It is a pleasure to serve under your chairmanship, Mr Robertson, and I congratulate my hon. Friend the Member for Wigan (Lisa Nandy) on the way she introduced this important subject. I also congratulate the hon. Member for Blackpool North and Cleveleys (Paul Maynard). I have spoken about the issue in several debates, and I am grateful for the opportunity to make a few further points.
The starting point must be that measures to make it easier for disabled people to use mainstream public transport are simply part of a wider objective of ensuring equality for disabled people in society overall. Public transport should be accessible and affordable, so that disabled people can travel when and where they like. That is a basic principle of equality and human rights, and it underlines all that we should be doing in this area. I know that many hon. Members want to speak, so I shall make only a few comments.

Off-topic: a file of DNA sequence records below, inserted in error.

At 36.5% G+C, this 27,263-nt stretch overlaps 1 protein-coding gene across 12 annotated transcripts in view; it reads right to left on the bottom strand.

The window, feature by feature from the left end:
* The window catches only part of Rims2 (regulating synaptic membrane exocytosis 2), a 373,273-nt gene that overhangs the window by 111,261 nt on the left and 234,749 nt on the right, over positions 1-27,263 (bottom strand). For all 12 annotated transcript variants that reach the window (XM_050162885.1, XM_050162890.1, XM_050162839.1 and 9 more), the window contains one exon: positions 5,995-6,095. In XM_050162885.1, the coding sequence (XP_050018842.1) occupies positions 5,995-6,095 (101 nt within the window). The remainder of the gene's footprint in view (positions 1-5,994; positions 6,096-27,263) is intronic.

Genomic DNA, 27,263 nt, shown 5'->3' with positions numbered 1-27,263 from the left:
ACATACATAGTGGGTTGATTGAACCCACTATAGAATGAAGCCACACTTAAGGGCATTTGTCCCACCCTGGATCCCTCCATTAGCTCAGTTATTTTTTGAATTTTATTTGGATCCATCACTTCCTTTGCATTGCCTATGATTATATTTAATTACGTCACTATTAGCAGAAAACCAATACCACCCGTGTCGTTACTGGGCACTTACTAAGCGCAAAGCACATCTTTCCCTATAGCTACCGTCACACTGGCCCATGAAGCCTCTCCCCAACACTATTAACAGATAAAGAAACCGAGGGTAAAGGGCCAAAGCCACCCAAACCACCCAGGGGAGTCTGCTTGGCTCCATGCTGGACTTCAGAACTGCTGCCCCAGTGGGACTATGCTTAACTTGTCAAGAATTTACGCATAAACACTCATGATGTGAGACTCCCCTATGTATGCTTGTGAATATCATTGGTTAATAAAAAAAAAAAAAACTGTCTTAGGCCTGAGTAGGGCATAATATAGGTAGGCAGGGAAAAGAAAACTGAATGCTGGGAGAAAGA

As my hon. Friend the Member for Wigan said, the percentage of the population with a disability is substantial, and the figures for Scotland are even higher than those for the United Kingdom. It is estimated that about 20% of the population of Scotland have a disability. At some stage, almost all of us in the Chamber will have a disability, which shows the scale of the issue. People with mobility issues make around one third fewer trips than those without such difficulties. Disabled people are disproportionately dependent on public transport, and 60% have no car in the household, compared with 27% in the general population. In March 2009, only 53% of licensed taxis in Britain were wheelchair accessible, and in 2009-10, 39% of buses in Great Britain did not meet the accessibility requirements in disability discrimination legislation.